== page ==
In the present study, the mean value of male sex hormone levels showed statistically significant decrease in patient groups of tramadol dependence when compared to the control group.

Another study done by [12] found symptomatic hypogonadism in male with chronic exposure to opioids.

In the current study, it is noted that low levels in sexual satisfaction scale is correlated with high Addiction Severity Index as these patients have spent most time in searching for tramadol and work more to earn more money to buy tramadol so they are not interested in sexual activity with other partners.

Despite that many patients have started tramadol use as a sexual enhancer and as a treatment for premature ejaculation, yet the prolonged use of tramadol decrease sexual capacity that could be attributed to its effect on sex hormones.

Limitations of the study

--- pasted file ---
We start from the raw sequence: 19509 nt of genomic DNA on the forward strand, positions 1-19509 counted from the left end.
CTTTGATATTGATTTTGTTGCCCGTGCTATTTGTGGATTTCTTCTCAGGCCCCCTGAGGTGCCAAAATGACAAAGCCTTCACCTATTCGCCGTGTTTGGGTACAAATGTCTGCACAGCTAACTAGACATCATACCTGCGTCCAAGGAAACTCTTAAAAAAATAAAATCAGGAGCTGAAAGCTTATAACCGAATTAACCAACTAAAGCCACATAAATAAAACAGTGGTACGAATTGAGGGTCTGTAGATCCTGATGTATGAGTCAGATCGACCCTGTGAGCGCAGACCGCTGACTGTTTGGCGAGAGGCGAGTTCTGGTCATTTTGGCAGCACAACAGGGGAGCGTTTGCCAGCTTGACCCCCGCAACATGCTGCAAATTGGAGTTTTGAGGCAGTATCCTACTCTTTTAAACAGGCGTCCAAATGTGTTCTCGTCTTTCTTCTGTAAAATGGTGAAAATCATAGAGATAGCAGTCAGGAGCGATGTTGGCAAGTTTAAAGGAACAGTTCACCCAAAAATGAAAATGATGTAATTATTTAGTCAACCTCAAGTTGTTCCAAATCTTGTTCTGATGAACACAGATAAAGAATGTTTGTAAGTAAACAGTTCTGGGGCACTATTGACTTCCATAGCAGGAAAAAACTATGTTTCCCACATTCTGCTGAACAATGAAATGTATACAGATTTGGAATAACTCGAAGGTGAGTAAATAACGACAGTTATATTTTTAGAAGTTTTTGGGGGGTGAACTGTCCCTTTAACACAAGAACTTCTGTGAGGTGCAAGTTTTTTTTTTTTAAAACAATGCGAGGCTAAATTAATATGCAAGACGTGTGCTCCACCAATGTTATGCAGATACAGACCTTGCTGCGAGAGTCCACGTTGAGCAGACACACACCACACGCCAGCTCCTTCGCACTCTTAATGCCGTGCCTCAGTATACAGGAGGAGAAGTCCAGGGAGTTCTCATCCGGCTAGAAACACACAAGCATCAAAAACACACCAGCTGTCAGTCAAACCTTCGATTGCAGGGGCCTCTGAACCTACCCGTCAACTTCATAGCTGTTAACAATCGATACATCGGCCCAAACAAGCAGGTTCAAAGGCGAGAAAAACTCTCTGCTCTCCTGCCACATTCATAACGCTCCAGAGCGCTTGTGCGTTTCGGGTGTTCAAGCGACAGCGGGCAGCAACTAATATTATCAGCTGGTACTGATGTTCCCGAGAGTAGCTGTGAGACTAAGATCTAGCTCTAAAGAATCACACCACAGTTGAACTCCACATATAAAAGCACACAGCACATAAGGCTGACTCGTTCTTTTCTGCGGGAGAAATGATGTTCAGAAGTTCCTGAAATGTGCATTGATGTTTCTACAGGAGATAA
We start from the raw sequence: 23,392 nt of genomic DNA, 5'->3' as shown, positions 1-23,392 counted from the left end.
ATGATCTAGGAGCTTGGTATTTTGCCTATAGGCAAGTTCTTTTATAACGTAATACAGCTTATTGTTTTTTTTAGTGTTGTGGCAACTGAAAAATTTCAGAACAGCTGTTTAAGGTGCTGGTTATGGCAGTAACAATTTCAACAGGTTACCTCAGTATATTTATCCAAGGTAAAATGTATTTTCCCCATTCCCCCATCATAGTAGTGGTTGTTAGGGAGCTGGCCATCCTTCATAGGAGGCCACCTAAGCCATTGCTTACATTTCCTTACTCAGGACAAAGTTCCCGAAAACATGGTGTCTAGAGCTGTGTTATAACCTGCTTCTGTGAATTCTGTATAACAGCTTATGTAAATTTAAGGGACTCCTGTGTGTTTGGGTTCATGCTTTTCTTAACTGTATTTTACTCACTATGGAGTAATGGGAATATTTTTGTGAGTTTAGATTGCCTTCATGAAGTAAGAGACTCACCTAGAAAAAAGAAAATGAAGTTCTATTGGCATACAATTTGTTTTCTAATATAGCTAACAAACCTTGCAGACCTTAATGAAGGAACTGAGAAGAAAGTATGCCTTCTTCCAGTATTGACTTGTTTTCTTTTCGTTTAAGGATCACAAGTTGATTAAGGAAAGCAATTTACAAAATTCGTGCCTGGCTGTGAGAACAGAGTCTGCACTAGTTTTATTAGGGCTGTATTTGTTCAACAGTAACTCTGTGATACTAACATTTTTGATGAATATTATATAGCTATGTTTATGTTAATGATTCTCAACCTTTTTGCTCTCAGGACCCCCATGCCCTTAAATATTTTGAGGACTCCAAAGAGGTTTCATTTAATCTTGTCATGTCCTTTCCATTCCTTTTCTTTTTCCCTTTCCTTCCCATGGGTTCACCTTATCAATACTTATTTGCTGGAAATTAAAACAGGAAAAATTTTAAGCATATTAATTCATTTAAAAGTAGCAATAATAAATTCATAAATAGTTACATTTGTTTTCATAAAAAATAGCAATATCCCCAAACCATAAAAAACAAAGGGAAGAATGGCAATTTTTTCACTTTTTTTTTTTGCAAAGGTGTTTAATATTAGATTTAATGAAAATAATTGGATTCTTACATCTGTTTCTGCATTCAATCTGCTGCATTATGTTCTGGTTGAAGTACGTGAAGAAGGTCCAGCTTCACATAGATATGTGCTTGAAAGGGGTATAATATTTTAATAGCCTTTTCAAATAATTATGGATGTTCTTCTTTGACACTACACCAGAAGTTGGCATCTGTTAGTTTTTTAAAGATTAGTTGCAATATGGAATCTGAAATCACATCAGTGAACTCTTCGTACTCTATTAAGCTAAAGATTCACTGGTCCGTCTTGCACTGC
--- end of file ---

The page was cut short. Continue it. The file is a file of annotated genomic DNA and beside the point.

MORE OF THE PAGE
Limitations of the study include the following:

  1. 1-

    The relatively small number of patients.

  2. 2-

    The effects of several other comorbidities as the age that is associated with androgen deficiency, also hyperlipidemia, hypertension, and diabetes mellitus, may affect the quality of sexual performance and thus may affect the scores of the Sexual Satisfaction Scale.

Further larger-scale studies are needed to assess the current results.

Conclusion

The present study found evidence of an association between male sex hormone affection in patients with tramadol dependence with high Addiction Severity Index of tramadol dependence suggesting a direct effect of tramadol on hypothalamic-hypophyseal-gonadal axis.

Availability of data and materials

The datasets generated and/or analyzed during the current study are available from the corresponding author on reasonable request.

Abbreviations

FSH:

Follicle-stimulating hormone

LH:

Luteinizing hormone

GnRH:

Gonadotropin-releasing hormone

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Funding